Monday, September 26, 2011
M83: Hurry Up. We're Dreaming
Hurry Up, We're Dreaming
Anthony Gonzalez, the main member of M83, has been building up to this album for quite some time. Moving from their initial more ambient releases, Gonzalez has shown mastery of shoegaze on Dead Cities, Red Seas & Lost Ghosts, epic space rock on the brooding, intense Before the Dawn Heals Us, and emotional 80s referencing college rock/electronic music on his masterpiece Saturdays=Youth. The question is, how do you follow up an album that seemed perfect in every way? Gonzalez has mentioned in interviews that he wanted to make something that would be his, and this era's, defining statement. Hurry Up, We're Dreaming, is the result of a very short period of writing and recording, finishing up with 22 tracks all loosely tied together as a dreamscape. First listens are overwhelming; the beautiful and intense production values practically beg for either a great pair of headphones or playing the album at full volume. Unfortunately, subsequent listens, instead of being a treasure trove of missed details and surprises, reveal the album to be rather repetitive and unengaging. I always get nervous when a band wants to take a huge leap with a follow up to a classic album, I suppose the high from the success makes all the adrenaline cause delusions of grandeur, which few can translate into something seminal. Not that Hurry Up, We're Dreaming is a fiasco or anything. Seriously, there is a brilliant classic album lurking within these 22 tracks, however, the bloat and excess kill any flow that the album gets. Towards the end of the record you are just begging for it to be over with.
The beginning of the album starts with so much promise. The first five tracks are classic M83, full of analog synth swells and catchy melodies. Opening track "Intro" with Zola Jesus on vocals sets the bar pretty high, creating an excellent over-the-top but not quite calling card.
M83 - Intro (Feat. Zola Jesus) by edin2sun
And lead single "Midnight City" is one of his most goofy, catchy pop songs. Full of odd details like the hiccuping vocal sample, swarming synths, and even time for a cheesy sax solo straight out of St. Elmo's Fire.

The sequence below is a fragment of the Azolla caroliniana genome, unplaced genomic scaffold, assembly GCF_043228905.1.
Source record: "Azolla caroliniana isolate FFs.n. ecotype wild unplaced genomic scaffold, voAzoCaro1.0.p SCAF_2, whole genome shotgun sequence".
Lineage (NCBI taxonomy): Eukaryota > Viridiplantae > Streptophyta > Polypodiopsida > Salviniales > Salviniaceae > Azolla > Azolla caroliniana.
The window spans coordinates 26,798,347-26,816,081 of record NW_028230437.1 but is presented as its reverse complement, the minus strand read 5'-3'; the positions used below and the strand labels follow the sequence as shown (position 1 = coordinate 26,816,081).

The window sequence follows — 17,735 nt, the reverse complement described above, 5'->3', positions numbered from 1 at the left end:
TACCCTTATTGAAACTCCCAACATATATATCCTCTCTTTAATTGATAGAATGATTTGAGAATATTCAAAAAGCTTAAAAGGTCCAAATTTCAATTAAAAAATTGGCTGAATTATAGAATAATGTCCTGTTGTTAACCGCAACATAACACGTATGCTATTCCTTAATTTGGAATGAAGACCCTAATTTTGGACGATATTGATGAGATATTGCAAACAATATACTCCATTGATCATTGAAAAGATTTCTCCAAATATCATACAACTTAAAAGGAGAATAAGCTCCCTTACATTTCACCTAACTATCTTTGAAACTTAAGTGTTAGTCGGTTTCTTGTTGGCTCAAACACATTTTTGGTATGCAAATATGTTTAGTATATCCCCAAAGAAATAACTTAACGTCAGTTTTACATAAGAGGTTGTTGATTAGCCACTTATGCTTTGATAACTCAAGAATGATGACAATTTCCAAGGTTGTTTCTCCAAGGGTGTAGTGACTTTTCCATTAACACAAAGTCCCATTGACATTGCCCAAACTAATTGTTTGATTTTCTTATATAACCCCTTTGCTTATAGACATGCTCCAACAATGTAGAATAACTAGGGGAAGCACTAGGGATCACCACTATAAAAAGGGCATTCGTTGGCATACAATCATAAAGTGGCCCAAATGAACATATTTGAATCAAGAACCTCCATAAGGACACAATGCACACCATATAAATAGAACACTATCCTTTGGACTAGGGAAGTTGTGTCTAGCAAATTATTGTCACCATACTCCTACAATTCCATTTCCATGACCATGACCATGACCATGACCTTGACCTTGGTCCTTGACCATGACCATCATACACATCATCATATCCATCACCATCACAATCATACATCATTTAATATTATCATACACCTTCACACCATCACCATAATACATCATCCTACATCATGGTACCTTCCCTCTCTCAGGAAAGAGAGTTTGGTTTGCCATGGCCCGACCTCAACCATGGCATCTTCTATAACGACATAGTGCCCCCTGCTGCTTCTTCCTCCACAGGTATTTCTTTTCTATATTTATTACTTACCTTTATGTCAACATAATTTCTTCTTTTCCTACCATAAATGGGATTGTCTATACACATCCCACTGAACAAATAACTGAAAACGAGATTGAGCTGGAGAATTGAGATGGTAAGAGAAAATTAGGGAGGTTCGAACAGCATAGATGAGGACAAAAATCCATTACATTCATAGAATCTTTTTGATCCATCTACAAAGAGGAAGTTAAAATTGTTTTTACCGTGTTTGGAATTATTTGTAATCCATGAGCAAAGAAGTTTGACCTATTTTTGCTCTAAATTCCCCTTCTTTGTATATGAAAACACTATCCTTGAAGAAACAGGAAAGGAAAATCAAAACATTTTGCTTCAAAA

"Reunion" is a driving, guitar led track, with an extremely catchy chorus.
M-83 Reunion by ProjectX1
"Wait" is a gorgeous ballad full of lush string swells, and a faintly Pink Floyd melancholy vibe.
M83 - Wait by Reike
Even the ridiculously goofy "Raconte-Moi Une Histoire" with blurping synths, plunky guitars, and seriously cute child-story sample, gets by on its charm and quirkiness.
Moi Une Histoire by icouldbeafish
These opening tracks really gave a false sense of hope for the album, as it was track after track of pure pop bliss, however, there is a long stretch of instrumentals and pointless tracks that stop the flow in their tracks. While there appears to be some melodic themes weaving through the record, it is rather indiscriminate and doesn't add much to the experience. You can see Gonzalez reaching for something grandiose and "important," but too often the songs just are filled with pretty instrumentation but lack any heart or through message. "Soon My Friend" and "My Tears Are Becoming A Sea" are perfect examples of how it is all surface but nothing inside. Things pick up towards the back half of the album, with the brilliant 80s funk-pop of "OK Pal," and the dense and rushing "New Map."
M83 - New Map by Drugs and Mirrors
But then, once again, the album bogs down with too many ethereal "important" instrumentals that are supposed to convey a sense of gravity to the album, but merely brings things to a screeching halt. I am not sure if the album was sequenced better if the experience would improve. I just grew weary with all of the fanfares and competing swells of synths, strings, and organs. Somewhere within this massive amount of songs is a great one disc record. Gonzalez still knows how to write a great pop song, he just doesn't need to overwhelm them within this excessive, bloated record. Further creating issues is Gonzalez' decision to sing more on the album. He has an uncanny ear for choosing excellent collaborators, however, his thin, reedy voice just can't carry a record of this magnitude. Hurry Up, We're Dreaming is too much too soon. Gonzalez had just found his "sound" and should have stuck a little closer to the Saturdays=Youth template before trying something this ambitious. This record, instead of being an unqualified triumph, merely becomes an interesting curio.
Chilfos: masterpiece; coolest thing I've heard in ages.
Woof Daddy: excellent; just a hair away from being a masterpiece.
Grrrr: very good; will definitely be considered for my top releases of the year.
Yeah Daddy Make Me Want It: good; definitely invites further listens and peaks one's interest for more material.
Meh: not horrible, but certainly not great; could have either been polished, trimmed, or re-thought.
Jeez Lady: what the hell happened? Just plain bad. They should hang their heads in shame and be forced to listen to Lady Gaga ad nauseam as penance.
Tragicistani: so bad, armed villagers with pitchforks and torches should run the artist out of the country for inflicting this abomination on the human race.